The scholarship allowed Jamie-Lee to attend a private school and dream of a better future. Her uniform helped her blend in and although she kept to herself, inviting no one to see the hovel that was her home, they could tell she was different anyway.

Back home she was ridiculed for attending a “posh” school. She belonged to neither world and the loneliness and effort to find her place proved too much.

Few people came to the funeral; fewer still shed tears. “Every chance” and “wasted potential ” were murmured with bitterness. It was hard to understand someone like Jamie-Lee.

0 0 votes
Post Rating
Comments without a personalized avatar will not be published.
13 Comments
Oldest
Newest Most Voted
Inline Feedbacks
View all comments
Linda Rock
Linda Rock(@linda-rock)
1 year ago

A sad, thought provoking story Mary. I always enjoy reading your stories of the less fortunate. You have a real talent for bringing their stories to life without the need for sentimentality, They remind me of Jimmy McGovern’s style of writing, of which I’m a huge fan.

Lotchie Carmelo
Lotchie Carmelo(@lotchie-carmelo)
1 year ago

It was a very sad story, Mary. But you manage to bring it more enjoyable to read. Well-written.

Comments without a personalized avatar will not be published.
Lotchie Carmelo
Lotchie Carmelo(@lotchie-carmelo)
Reply to  Mary Wallace
1 year ago

You’re welcome.

Marianna Pieterse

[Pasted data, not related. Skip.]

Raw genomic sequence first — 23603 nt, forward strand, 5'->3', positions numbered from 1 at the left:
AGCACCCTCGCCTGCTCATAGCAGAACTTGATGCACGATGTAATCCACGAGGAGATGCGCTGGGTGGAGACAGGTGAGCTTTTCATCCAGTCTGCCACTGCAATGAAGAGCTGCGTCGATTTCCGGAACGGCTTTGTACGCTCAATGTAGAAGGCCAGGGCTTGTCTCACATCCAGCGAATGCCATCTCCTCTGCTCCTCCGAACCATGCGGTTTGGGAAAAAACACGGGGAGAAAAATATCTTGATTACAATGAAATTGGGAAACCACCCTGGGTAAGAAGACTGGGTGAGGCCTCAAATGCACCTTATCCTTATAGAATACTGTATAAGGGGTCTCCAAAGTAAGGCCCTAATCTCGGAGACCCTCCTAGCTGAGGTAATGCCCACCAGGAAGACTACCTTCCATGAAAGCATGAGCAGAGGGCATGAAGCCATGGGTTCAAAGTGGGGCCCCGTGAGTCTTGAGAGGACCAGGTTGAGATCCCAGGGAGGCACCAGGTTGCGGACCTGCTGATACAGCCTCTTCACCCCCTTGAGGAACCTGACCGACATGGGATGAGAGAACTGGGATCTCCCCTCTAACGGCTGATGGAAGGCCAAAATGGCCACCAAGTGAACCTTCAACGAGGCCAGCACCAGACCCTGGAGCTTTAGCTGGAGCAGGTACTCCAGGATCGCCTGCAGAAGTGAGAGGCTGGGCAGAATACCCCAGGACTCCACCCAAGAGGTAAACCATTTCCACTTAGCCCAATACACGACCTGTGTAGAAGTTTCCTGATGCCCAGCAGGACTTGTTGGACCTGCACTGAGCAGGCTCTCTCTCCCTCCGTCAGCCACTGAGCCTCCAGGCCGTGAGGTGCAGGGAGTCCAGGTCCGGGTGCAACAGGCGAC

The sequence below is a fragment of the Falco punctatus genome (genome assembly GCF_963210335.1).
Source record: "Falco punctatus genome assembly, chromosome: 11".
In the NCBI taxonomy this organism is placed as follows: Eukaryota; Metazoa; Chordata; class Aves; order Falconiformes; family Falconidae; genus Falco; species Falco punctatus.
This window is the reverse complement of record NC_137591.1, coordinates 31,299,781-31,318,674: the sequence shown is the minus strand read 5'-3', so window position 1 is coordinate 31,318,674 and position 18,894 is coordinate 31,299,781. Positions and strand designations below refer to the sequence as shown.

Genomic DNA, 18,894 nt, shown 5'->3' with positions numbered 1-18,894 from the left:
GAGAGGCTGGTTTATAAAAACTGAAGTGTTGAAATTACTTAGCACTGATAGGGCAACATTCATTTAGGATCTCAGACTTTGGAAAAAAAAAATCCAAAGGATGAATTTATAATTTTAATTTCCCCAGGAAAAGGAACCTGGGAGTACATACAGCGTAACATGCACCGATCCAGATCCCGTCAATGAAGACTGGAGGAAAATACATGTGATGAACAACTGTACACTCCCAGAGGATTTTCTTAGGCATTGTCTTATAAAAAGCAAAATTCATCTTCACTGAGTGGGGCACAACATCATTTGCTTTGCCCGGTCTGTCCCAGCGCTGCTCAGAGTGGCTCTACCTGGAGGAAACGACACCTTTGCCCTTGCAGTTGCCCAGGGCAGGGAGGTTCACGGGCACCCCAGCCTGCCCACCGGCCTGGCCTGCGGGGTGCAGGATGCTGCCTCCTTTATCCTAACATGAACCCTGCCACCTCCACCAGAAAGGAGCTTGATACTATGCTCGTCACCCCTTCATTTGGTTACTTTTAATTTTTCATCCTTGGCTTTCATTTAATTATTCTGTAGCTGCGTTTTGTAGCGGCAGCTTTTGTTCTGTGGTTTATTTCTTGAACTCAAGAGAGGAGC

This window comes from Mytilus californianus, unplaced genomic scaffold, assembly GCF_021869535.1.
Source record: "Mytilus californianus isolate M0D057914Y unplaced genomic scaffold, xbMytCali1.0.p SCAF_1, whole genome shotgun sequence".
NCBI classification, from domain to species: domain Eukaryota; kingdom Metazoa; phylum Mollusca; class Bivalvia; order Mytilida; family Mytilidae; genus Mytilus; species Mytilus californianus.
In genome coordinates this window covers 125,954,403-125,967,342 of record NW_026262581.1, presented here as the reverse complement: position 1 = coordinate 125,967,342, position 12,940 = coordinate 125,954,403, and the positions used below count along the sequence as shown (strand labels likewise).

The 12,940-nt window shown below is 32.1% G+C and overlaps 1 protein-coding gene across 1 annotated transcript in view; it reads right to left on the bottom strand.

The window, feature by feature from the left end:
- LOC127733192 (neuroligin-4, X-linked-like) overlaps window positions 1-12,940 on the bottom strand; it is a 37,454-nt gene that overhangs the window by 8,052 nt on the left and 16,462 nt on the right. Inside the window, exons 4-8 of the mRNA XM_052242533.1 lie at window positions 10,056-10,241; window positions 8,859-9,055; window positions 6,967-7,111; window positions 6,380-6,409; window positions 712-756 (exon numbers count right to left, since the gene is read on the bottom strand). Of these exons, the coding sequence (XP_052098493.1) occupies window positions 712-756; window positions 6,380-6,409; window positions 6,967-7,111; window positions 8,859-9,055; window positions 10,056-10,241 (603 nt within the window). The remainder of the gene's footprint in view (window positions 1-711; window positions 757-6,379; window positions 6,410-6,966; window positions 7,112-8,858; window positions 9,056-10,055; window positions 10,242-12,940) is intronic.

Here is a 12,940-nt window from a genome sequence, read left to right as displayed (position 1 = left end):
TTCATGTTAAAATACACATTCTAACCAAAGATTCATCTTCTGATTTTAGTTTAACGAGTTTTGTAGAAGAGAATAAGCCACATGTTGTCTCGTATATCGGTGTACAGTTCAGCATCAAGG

Marianna Pieterse(@marianna-pieterse)
1 year ago

Mary, this was such a sad story with a tragic ending. It must be terrible to feel like you don’t fit in anywhere. This really is thought-provoking.

Comments without a personalized avatar will not be published.
Carrie OLeary
Carrie OLeary(@carrie-oleary)
1 year ago

It’s so difficult to be a child who doesn’t fit in. I can empathise with your poor protagonist. Sadly, this is a far more common occurrence than it should be.

Comments without a personalized avatar will not be published.
Christer Norrlof
Christer Norrlof(@christer-norrlof)
1 year ago

My Colombian wife has a daughter who always was the best student in school. They were poor, but thanks to scholarships she has managed to get a university degree and even a master’s degree. Right now, she is about to go to the US to study for a doctor’s degree, which she can do thanks to her intelligence and yet another scholarship. Like your protagonist, she has been an outsider, being surrounded by richer kids, and has never invited any of them to her house. After reading your story, I sent it to her, and now I am trying to make her see the importance of making friends. So you can see how your story touched me deeply and personally.

Daisy Blacklock
Daisy Blacklock(@daisy-blacklock)
1 year ago

This story is so sad. It was a sad ending, but I think you finished it off really well. You do a great job of writing about the hardest of issues to deal with. This is another thoughtful story, well done.

Comments without a personalized avatar will not be published.

Recent Comments

13
0
Selected Authors may submit comments (5 Credits)x
()
x
Scroll to Top

Sharing a Post

Why do my friends need to SignIn to read the post I shared?

Actually, this is a voting security feature. During public voting, only club members can read posts submitted for that contest. Since anyone reading the story is able to vote (click the Like button), we reserve these capabilities to members who SignIn. Before we implemented this security feature, people were voting multiple times and making the public voting process unfair and out of balance. To fix this, our staff finally decided to allow only members who SignIn to read the stories. Membership is free and easy, and ensures our club is safe, secure, and family-friendly!